Sparking Uni aspirations without face-to-face yarning

9 November 2020

Social distancing has really struck at the core of a UQ Outreach and Engagement team who would otherwise be yarning face-to-face with Indigenous school students and adult learners throughout the year.

However, the COVID-19 challenge really brought out their best efforts in the online space to create a multi-platform approach, which continues to spark robust conversations about coming to Uni.

Above: ATSIS Unit staff Raqual Nutley (left) and Robyn Donnelly (right) on a visit to Corina High. Below: Participants in an InspireU camp.

After some early momentum at Senior Engineering and Junior STEM camps in January, the O&E team of the Aboriginal and Torres Strait Islander Studies Unit had to swiftly adapt to the reality of COVID-19.

“It’s been our forte to engage with students and key stakeholders in schools, industry and the Indigenous community face to face, in order to create, embed and strengthen links between Aboriginal and Torres Strait Islander students and UQ,” says O&E Manager, Emma Olssen.

“In a normal year, we would have our series of on-campus InspireU camps along with Tertiary Experience Days for school groups, Mini Expo sessions at the Unit, school visits and evening sessions for non-school leavers.

“We’ve compensated during COVID-19 by having zoom meetings, webinars and phone chats but the challenge of zoom fatigue and the overall white noise of communications has started to diminish those options.

“In order to continue to pique their potential student interest in different ways, we have worked with our Student Support team to produce a suite of online videos, which can be used to welcome school students, enabling them to see what’s on campus and view a current student profile, to be motivated and to have FAQs answered.”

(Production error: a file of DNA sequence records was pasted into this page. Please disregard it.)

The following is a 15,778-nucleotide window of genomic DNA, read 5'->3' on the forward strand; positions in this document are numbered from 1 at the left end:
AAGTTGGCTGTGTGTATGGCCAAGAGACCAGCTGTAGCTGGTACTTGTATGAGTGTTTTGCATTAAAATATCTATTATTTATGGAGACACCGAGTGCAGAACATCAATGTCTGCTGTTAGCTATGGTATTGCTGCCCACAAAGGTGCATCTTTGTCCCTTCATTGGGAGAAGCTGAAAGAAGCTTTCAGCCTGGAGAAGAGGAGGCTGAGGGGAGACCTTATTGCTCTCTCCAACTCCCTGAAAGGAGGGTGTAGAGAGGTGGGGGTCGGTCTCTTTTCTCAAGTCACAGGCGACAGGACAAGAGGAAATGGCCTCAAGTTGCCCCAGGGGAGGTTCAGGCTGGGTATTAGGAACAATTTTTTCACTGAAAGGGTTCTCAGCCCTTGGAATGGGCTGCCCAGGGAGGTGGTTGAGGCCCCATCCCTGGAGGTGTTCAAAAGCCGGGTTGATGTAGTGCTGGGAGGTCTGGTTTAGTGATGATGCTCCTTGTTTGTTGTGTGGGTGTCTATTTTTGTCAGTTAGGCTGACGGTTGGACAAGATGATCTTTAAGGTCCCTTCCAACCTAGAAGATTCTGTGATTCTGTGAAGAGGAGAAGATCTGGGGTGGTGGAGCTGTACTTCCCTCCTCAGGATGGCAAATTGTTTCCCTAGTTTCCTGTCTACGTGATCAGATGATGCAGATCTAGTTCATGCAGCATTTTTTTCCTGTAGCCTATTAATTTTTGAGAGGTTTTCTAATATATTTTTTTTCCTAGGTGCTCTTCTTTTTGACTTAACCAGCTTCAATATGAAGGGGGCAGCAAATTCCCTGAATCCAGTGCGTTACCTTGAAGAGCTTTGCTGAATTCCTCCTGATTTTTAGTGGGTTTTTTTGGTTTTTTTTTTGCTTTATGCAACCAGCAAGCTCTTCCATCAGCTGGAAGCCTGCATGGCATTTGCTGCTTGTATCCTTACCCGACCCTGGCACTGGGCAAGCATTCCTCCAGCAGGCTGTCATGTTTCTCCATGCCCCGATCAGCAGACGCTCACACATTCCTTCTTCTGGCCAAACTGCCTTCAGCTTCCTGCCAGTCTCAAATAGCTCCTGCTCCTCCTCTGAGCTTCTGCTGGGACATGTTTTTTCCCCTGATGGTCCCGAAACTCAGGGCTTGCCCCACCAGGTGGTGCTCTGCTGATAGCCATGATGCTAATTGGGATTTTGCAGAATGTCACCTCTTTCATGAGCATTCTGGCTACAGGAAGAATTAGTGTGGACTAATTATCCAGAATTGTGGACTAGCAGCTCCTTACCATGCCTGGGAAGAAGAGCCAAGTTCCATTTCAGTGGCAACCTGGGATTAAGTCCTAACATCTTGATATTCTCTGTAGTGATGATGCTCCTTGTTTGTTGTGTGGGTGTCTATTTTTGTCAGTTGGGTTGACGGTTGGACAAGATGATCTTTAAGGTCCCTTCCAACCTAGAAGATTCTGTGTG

Mrs Olssen says schools have quite rightly been reluctant to host outsiders but some O&E staff have managed approvals to visit Indigenous high school students, drawing on COVID-safe planning to address their future interests and pathways.

“In 2021, we plan to hold on-campus InspireU camps while also using a multi-level platform to cater for students who may be nervous about travel, or in case of border closures,” she says.

“For any students who can’t attend in person, we plan to provide them with interactive packs so they can tap into some of our campus activities via livestream video, including asking questions and joining in with at least some of the camp experiences.

“If we engage them, they will hopefully register for future camps once restrictions are lifted.

“COVID was a catalyst for us to get more digital, online and multi-platform and these skill sets will continue to be an asset.

“For the 38 students who attended camps in January, we stayed engaged and designed our new online videos to remind them of the memories they had when on campus, while reigniting their drive to continue along their path.”